After reading the first and last chapters of Our Unprotected Environment by Thomas F. King, I moved on to the rest of the book. Tequila shots were a suitable addition to my study methods by the time I arrived at the Chapter Three section entitled “Bombing Boise.” The book was, ironically, a sobering read. In exposing the failure of our legislative and regulatory practices, and the resultant breakdown of the review process, King reveals agencies and regulations that are at odds with their intended purpose. Catch-22’s Captain Yossarian would understand this world all too well. It would be beneficial to understand how an agency, and the regulations that govern it, evolved from being advocates of protection to protagonists. King’s examples also show us how officials use obfuscation and double-speak to wear down those trying to protect their heritage. Many eventually give up the fight, and their heritage in the process. In the end, unable to resolve his own conflicts, Yossarian, too, simply walked away.
In Chapter Eight, King puts forward Caldwell’s Prescription, Lynton K. Caldwell’s seven suggestions for fixing NEPA. King expands on those suggestions, applies them to NHPA, and finishes the chapter with his own suggestions for fixing the problems with how agencies address preservation and protection of our heritage and environment. While I appreciate his ideas, his Memo to President Obama seems quaint in the light of the current political environment.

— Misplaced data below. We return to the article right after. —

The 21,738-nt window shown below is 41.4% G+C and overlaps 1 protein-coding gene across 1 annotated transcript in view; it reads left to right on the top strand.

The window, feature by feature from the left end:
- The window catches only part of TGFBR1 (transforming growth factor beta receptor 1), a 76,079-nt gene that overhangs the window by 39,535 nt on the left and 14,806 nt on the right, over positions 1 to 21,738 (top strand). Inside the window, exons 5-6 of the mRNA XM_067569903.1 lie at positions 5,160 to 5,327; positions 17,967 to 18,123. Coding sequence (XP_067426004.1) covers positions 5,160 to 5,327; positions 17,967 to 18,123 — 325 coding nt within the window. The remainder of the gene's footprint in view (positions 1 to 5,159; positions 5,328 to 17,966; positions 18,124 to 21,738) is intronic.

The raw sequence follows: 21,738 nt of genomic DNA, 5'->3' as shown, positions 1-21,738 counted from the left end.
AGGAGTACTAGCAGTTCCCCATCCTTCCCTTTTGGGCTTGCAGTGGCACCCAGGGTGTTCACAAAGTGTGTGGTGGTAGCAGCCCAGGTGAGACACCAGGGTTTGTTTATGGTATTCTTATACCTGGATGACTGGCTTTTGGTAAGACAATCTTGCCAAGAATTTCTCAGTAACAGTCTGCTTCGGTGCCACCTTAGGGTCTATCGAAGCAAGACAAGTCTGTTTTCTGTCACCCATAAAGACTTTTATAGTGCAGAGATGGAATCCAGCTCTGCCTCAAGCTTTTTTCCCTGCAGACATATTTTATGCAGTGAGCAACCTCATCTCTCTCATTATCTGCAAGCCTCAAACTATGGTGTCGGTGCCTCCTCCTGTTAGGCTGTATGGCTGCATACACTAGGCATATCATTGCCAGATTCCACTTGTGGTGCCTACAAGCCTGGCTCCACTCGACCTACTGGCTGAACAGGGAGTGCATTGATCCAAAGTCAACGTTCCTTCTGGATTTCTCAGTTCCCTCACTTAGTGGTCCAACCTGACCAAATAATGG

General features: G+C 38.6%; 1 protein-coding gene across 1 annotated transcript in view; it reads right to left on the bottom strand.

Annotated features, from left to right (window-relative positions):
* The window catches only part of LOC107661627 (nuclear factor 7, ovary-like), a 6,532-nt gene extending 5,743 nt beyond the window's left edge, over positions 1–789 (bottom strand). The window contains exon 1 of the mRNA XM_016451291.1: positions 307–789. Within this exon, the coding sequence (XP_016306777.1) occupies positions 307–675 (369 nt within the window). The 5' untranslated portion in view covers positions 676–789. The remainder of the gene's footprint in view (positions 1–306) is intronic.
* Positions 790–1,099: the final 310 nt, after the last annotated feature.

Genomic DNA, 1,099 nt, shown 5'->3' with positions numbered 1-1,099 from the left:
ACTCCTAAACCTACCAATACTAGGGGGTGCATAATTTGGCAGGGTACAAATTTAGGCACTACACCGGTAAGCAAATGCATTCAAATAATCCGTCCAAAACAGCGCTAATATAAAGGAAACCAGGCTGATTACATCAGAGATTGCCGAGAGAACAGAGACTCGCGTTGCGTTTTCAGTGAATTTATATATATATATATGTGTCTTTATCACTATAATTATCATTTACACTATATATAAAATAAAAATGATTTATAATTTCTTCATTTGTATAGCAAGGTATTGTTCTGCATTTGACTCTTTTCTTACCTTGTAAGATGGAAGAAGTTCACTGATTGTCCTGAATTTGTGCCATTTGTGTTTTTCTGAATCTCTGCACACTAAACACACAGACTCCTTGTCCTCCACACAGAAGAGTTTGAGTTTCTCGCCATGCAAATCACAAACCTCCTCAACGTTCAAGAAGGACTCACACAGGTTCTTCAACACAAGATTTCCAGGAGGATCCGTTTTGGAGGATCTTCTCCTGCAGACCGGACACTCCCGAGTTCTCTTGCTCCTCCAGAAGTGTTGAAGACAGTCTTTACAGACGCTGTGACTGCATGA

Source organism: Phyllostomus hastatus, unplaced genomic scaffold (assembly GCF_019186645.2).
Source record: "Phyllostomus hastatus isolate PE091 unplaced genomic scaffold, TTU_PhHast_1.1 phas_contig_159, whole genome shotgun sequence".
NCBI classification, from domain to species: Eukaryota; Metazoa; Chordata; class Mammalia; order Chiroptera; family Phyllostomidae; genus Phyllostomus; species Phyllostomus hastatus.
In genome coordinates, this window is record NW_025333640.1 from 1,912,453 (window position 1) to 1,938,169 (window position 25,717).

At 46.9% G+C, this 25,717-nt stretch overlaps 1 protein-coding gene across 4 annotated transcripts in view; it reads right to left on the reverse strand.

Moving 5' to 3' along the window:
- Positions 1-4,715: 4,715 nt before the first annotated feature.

Since Our Unprotected Environment was written during the presidency of George W. Bush and published at the beginning of Barack Obama’s term as president, I thought it might be useful explore King’s blog at http://crmplus.blogspot.com/ and see whether there were improvements in the realm of either NEPA or NHPA. I became even more depressed. Looking at various blog posts from the beginning of the Obama administration, through today showed me that despite a few hopeful signs, little has changed and some things appear to have gotten worse. Who would have thought?
Not unlike other professions, this field has its own world-view and jargon to ensure most people do not understand it. Professionals believe the value of their work is self-evident, which it isn’t. This demonstrates a potentially fatal hubris. These doyens are now viewed with suspicion and disdain by much of the public. Heritage professionals need to do a better job of forcefully communicating how both environmental protection and historic preservation benefit us all.
After posting my blog I noticed that I had forgotten to comment on Glenn C. Sutter’s book review of The future of heritage as climates change: loss, adaptation and creativity, edited by David C. Harvey and Jim Perry. I hate to see statements such as ” heritage work needs to be less about preservation, stability and perpetuity, and more about embracing loss and finding creative and empowering ways to adapt.” I understand the thought process that goes into such proposals, but for developers and others, this will lead many to suggest that “ experts in the field” agree that we can’t preserve our heritage and instead we should capture it with photos and videos and call it good.
King describes himself as a “cock-eyed optimist” and for that I am grateful, I’m not sure I could have handled the book otherwise. Well, the tequila’s gone and I am eyeing a bottle of vanilla extract.
 Glenn C. Sutter (2015) The future of heritage as climates change: loss, adaptation and creativity, Museum Management and Curatorship, 30:4, 359-361, DOI: 10.1080/09647775.2015.1065569